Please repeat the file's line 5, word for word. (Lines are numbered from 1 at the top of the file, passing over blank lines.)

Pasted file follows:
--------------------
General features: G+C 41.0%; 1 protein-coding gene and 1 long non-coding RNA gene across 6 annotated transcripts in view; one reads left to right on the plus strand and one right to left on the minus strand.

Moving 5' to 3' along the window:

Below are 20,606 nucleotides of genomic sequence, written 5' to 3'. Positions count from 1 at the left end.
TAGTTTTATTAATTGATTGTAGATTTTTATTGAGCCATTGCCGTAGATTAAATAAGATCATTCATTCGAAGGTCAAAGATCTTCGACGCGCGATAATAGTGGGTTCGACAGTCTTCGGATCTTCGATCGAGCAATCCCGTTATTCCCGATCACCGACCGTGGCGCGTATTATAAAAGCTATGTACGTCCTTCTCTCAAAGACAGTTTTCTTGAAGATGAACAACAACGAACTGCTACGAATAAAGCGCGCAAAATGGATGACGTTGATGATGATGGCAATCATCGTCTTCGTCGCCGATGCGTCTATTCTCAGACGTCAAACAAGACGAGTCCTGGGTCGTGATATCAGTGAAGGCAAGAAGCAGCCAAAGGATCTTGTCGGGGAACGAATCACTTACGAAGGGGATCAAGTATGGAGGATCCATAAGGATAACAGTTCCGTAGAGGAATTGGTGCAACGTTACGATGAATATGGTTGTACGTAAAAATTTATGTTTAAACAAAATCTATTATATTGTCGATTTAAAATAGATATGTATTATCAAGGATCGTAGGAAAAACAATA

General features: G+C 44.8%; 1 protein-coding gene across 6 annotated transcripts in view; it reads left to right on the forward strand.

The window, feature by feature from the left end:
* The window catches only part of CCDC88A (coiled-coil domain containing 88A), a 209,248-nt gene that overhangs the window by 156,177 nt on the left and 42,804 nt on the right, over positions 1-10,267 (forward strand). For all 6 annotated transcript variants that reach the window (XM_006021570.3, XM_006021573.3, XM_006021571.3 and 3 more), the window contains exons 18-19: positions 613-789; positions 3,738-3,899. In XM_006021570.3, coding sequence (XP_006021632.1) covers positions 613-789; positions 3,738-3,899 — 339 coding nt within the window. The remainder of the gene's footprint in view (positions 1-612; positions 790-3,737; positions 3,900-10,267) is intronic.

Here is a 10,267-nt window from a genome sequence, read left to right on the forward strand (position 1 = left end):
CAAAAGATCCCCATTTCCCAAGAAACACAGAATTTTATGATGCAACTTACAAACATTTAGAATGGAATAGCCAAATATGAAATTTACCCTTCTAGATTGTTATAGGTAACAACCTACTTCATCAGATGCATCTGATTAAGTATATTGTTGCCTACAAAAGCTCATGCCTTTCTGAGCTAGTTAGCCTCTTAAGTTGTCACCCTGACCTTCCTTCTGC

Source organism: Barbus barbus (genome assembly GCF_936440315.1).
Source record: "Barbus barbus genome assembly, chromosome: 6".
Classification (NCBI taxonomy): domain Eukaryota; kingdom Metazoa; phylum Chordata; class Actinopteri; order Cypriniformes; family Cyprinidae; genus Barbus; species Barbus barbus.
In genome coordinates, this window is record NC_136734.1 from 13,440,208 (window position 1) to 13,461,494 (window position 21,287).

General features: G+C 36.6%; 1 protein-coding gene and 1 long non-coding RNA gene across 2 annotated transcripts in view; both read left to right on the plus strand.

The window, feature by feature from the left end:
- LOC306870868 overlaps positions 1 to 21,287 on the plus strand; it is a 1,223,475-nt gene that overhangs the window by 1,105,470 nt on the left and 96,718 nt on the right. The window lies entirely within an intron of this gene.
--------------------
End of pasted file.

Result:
General features: G+C 44.8%; 1 protein-coding gene across 6 annotated transcripts in view; it reads left to right on the forward strand.